Naoto Kan, Japan’s 94th prime minster who took the position this June, enters into the web by his new blog yesterday, November 18th.
The blog, named “Kan-full Blog” [J] after his sirname “Kan” and an English word “full”, which shows his full efforts on communication, also has a pun meaning “camphor” to inject for “revitalizing Japan”, as explained on the blog’s sidebar.
On the first post, the author, who is not Mr. Kan himself (clear by how the writing handle the name and the title), explains it is going to have three categories of posts.
Kan-full TV Posts featuring movie which is either “interview of the PM” or his address/speech. Staff will find his odd minutes between busy works and take his fresh voices. Ippo Ippo(step by step) Daily report of his activities. Meant to be an index to the detailed political resources on all government ministries and agencies websites. Kantei Zakkichou(The prime minister’s office notebook) PM’s office staff and others will report the prime minister as they see.
So it is not direct speech by Kan himself, but by his team.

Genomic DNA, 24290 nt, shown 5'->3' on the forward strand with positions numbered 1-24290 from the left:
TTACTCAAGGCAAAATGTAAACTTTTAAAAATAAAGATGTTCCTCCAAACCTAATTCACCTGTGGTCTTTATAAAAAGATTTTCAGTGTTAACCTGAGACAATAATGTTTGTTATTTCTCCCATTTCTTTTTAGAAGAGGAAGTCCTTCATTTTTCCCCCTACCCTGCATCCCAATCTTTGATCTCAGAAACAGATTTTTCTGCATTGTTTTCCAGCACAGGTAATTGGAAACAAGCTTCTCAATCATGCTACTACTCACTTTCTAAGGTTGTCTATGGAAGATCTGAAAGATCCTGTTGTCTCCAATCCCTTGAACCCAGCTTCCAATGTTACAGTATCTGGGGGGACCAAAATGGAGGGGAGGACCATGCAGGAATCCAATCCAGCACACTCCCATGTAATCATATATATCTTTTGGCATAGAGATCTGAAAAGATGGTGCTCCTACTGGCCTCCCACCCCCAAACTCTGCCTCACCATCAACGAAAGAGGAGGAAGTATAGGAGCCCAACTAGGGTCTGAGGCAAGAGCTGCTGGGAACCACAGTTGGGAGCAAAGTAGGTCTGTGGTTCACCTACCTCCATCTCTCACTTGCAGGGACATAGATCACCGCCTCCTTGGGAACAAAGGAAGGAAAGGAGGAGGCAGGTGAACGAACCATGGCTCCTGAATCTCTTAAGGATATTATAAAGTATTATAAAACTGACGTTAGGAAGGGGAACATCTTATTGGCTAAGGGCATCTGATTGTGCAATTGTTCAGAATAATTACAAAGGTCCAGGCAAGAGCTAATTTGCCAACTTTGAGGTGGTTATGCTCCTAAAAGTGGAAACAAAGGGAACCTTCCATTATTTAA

Interactivity and social aspects
It is nothing strange as Japanese politician’s blog, there are no comments or trackback systems offered on each blog post. There is a feedback form, on which you may send his/her opinions, suggestions, etc. Your gender, age (from 0 to “over 100”) and prefecture(or “oversea”) are asked but not mandatory.
For a notification, you can choose from RSS1.0, RSS2.0 or e-mail.
Mobile version is guided by both URL and QR Code. The blog name is embedded at the centre of the QR Code, which is a gimmick using the bar code’s error correction ability.
The blog article has three icons, linked to Google Bookmarks, Hatena Bookmark and Delicious Bookmarks. Hatena’s one is the most popular one in Japan, but others are not so popular than non-listed ones like Yahoo! Japan Bookmark, Buzzurl or Livedoor Clip.
There are no Mixi Check, Twitter or Facebook Like buttons.
The blog’s URL had been reported on some Japanese media in morning 18th, however, when you tried to access it, you were asked to type user name and password by a dialog box (basic authentication dialog) until the evening, around 18:00.
The former prime minister Yukio Hatoyama, who is pretty unpopular now, ran Twitter and once got the most followed Japanese Twitter user title.
According to Asahi Shimbun, Kan did not continue the prime minister’s e-mail newsletter, which had been kept by recent several PMs for years.